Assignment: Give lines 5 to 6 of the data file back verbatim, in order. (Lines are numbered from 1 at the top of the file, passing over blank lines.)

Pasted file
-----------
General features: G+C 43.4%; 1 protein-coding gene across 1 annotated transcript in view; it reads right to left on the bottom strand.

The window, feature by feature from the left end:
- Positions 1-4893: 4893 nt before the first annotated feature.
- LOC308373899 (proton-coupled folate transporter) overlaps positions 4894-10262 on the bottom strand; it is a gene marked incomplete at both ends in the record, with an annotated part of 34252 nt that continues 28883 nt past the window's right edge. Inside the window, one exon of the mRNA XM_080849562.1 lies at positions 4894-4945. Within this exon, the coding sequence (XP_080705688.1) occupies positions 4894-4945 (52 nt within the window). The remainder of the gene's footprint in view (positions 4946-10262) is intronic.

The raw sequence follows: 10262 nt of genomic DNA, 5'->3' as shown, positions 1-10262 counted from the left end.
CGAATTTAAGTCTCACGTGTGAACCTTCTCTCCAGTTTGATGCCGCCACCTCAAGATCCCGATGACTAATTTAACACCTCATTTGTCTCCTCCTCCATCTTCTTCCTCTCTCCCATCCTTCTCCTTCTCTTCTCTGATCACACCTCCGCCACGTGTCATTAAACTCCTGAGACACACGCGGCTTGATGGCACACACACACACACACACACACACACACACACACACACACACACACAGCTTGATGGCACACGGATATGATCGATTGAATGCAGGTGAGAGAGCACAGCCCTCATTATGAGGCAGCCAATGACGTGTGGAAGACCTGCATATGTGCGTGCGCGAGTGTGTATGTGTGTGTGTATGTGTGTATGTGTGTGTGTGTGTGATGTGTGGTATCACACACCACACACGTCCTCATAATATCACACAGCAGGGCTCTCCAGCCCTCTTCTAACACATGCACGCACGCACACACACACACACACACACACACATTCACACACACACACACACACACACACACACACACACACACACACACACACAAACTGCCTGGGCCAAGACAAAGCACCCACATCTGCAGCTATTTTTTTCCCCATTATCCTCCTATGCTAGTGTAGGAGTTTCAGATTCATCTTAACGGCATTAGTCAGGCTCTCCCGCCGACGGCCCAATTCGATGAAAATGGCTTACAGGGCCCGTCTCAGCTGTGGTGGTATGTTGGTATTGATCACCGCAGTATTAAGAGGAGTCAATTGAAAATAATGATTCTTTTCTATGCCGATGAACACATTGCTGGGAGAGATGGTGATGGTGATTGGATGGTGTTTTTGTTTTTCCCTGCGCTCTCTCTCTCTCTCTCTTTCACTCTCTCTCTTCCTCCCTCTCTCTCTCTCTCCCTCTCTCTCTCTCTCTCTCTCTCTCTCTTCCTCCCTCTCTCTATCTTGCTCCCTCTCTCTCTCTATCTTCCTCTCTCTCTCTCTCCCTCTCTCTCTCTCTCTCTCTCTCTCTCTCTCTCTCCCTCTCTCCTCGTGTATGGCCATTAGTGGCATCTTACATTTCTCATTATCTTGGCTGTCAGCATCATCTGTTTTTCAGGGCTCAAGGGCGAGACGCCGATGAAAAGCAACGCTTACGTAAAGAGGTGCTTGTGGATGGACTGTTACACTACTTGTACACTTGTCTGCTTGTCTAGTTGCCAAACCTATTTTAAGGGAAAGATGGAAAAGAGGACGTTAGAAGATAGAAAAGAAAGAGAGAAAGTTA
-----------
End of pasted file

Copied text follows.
The raw sequence follows: 10262 nt of genomic DNA, 5'->3' as shown, positions 1-10262 counted from the left end.
CGAATTTAAGTCTCACGTGTGAACCTTCTCTCCAGTTTGATGCCGCCACCTCAAGATCCCGATGACTAATTTAACACCTCATTTGTCTCCTCCTCCATCTTCTTCCTCTCTCCCATCCTTCTCCTTCTCTTCTCTGATCACACCTCCGCCACGTGTCATTAAACTCCTGAGACACACGCGGCTTGATGGCACACACACACACACACACACACACACACACACACACACACACACACAGCTTGATGGCACACGGATATGATCGATTGAATGCAGGTGAGAGAGCACAGCCCTCATTATGAGGCAGCCAATGACGTGTGGAAGACCTGCATATGTGCGTGCGCGAGTGTGTATGTGTGTGTGTATGTGTGTATGTGTGTGTGTGTGTGATGTGTGGTATCACACACCACACACGTCCTCATAATATCACACAGCAGGGCTCTCCAGCCCTCTTCTAACACATGCACGCACGCACACACACACACACACACACACACATTCACACACACACACACACACACACACACACACACACACACACACACACACAAACTGCCTGGGCCAAGACAAAGCACCCACATCTGCAGCTATTTTTTTCCCCATTATCCTCCTATGCTAGTGTAGGAGTTTCAGATTCATCTTAACGGCATTAGTCAGGCTCTCCCGCCGACGGCCCAATTCGATGAAAATGGCTTACAGGGCCCGTCTCAGCTGTGGTGGTATGTTGGTATTGATCACCGCAGTATTAAGAGGAGTCAATTGAAAATAATGATTCTTTTCTATGCCGATGAACACATTGCTGGGAGAGATGGTGATGGTGATTGGATGGTGTTTTTGTTTTTCCCTGCGCTCTCTCTCTCTCTCTCTTTCACTCTCTCTCTTCCTCCCTCTCTCTCTCTCTCCCTCTCTCTCTCTCTCTCTCTCTCTCTCTTCCTCCCTCTCTCTATCTTGCTCCCTCTCTCTCTCTATCTTCCTCTCTCTCTCTCTCCCTCTCTCTCTCTCTCTCTCTCTCTCTCTCTCTCTCCCTCTCTCCTCGTGTATGGCCATTAGTGGCATCTTACATTTCTCATTATCTTGGCTGTCAGCATCATCTGTTTTTCAGGGCTCAAGGGCGAGACGCCGATGAAAAGCAACGCTTACGTAAAGAGGTGCTTGTGGATGGACTGTTACACTACTTGTACACTTGTCTGCTTGTCTAGTTGCCAAACCTATTTTAAGGGAAAGATGGAAAAGAGGACGTTAGAAGATAGAAAAGAAAGAGAGAAAGTTA